Do Not Lean

Back in the day my favorite music was rap. In the 80’s, some of my favorite artists were Big Daddy Kane and Father MC. The rap music I listened to was infused with r&b, so I fell right into loving the 90’s groups like Guy and Jodeci. It was “feel good” music. My sister can tell you how I used to run the tapes over and over in the house. When I was older, and got more into reading album credits I discovered that Teddy Riley had a lot to do with the sound on most of those records. He was my favorite producer of that era.

Later on in life, I moved to LA from the south in 2007. I wanted to know the art of mixing. I loved composing music and was pretty confident in my music production abilities. I knew how to make nice beats and craft a song, but I needed to work on the quality of sound. My goal was to get a production deal. I invested a lot of time and money in my education at Los Angeles Recording School and received my audio engineering certificate. I graduated in the top 5% of my class and was sent to the best companies for interviews. I interviewed at Hans Zimmer’s company while still in school. His people were like, “We would like to use you, but with your schedule (I was working and taking classes at the time), it wouldn’t work to our benefit.”

I even interviewed with Marcus Miller’s mastering engineer. During the interview, he saw that I was a musician and asked me to play the piano on the spot! He loved it. He told me, “I’d love to have you but honestly I can’t afford to pay you. That’s how it would be.” I thanked him for his honesty and began losing hope. I didn’t anticipate the social and economic forces that changed the music industry. There wasn’t as much money generating around as before, due to piracy.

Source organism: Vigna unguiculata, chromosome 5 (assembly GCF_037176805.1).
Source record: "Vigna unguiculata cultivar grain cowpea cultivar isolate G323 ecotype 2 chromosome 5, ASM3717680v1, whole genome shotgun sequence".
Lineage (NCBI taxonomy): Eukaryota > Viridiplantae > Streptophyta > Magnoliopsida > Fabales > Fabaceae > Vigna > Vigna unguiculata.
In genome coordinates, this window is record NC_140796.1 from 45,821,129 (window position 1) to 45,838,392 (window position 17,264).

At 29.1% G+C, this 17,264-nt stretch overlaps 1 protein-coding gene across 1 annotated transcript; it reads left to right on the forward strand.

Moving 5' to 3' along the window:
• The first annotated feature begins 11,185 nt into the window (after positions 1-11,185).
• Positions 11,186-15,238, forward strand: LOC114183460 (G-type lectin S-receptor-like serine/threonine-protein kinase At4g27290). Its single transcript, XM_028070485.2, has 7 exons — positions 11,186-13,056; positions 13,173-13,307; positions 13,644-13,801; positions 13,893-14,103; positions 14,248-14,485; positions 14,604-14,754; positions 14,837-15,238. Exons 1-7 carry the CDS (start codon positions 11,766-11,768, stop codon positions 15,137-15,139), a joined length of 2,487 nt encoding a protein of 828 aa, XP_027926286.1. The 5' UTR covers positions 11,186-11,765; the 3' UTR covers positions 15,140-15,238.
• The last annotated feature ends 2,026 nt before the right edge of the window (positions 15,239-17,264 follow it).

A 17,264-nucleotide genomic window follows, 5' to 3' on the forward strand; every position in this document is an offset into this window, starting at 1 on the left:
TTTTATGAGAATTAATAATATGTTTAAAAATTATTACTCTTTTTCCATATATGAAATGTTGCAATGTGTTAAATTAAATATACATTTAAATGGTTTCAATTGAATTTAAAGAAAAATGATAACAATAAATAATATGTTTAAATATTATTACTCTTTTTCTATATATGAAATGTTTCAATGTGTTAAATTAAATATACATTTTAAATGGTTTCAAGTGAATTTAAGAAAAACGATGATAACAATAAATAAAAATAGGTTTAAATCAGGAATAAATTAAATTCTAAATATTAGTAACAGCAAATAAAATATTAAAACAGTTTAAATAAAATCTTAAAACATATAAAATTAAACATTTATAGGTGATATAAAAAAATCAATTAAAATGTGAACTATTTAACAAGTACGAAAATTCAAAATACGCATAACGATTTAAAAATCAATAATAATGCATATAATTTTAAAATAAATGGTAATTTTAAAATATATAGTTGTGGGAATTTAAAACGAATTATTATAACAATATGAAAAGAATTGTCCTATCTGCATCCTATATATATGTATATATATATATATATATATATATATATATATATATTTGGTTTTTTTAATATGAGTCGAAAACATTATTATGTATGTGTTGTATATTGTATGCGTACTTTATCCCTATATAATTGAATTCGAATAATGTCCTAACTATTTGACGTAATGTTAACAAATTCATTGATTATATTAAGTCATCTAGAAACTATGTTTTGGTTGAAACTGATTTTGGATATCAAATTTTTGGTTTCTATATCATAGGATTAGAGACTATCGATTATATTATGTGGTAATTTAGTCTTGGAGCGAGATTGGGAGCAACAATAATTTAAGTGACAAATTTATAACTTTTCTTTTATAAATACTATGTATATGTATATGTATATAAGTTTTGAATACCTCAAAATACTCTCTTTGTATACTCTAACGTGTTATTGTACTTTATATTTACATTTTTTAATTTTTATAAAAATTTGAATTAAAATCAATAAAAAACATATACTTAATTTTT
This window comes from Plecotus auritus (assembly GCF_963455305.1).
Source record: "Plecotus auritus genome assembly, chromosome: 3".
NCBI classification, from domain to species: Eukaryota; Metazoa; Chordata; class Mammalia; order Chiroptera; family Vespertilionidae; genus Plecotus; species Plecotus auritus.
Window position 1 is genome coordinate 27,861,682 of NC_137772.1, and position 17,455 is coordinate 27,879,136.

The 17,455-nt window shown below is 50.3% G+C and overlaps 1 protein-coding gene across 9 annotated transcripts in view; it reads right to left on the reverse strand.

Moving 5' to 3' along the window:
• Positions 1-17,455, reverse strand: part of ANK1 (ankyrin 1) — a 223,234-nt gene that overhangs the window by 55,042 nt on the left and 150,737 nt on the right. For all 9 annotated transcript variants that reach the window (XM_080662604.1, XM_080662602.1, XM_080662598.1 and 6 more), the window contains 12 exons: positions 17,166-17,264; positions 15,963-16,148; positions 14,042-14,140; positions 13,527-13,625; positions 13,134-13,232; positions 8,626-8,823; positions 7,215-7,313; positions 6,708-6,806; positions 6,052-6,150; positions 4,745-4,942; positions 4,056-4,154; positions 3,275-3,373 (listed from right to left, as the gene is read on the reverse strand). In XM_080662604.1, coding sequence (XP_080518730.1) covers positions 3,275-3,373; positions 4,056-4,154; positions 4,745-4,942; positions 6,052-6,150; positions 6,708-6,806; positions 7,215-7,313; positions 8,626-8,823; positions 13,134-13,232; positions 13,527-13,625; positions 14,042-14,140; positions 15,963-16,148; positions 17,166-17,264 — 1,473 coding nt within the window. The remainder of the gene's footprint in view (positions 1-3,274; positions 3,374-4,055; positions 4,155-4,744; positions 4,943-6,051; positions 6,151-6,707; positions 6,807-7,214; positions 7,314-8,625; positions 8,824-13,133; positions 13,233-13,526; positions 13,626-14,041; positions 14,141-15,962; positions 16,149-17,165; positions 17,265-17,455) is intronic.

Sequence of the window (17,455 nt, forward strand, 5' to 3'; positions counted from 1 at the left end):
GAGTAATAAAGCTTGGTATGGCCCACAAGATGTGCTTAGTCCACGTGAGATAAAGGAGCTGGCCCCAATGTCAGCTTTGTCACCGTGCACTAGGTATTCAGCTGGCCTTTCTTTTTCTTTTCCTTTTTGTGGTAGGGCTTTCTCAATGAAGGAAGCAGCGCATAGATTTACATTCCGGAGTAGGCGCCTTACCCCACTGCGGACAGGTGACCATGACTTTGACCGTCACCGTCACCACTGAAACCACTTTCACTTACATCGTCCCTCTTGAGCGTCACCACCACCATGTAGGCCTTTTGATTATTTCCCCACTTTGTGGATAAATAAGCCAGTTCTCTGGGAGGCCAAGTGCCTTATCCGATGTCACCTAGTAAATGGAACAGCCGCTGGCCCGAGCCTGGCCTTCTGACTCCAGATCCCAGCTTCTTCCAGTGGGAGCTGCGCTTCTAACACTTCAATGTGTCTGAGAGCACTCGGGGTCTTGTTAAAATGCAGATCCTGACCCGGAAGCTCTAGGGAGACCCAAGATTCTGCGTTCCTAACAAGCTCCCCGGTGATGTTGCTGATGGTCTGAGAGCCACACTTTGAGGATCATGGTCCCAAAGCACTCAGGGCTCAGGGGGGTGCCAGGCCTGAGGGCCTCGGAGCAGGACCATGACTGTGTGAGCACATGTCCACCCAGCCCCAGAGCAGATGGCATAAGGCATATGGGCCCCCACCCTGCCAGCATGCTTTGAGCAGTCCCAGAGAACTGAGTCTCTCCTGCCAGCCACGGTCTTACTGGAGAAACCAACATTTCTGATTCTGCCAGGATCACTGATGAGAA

I felt like I was constantly running into a brick wall and my life began to spiral downward. I was still producing: mostly hip hop at the time and bought into the mindset that I had to do whatever it took to get to where I wanted to be. So I tried to embrace that part of hip-hop culture that drank, smoke, cussed, etc.

I wanted to be seen as authentic but I wasn’t being my authentic self. I just wanted to be recognized as someone who produced music well among my peers. My life shifted from God more and more. I was losing myself and I knew it. As I continued to be drained into this dark hole, I found myself drinking before and after work daily. After awhile, I wanted to heighten my buzz my bringing the smoking into the mix. And that just snowballed into the women. Since, I wasn’t experiencing success in the one thing that I loved, I stopped caring about everything else and let my morals fly out the window.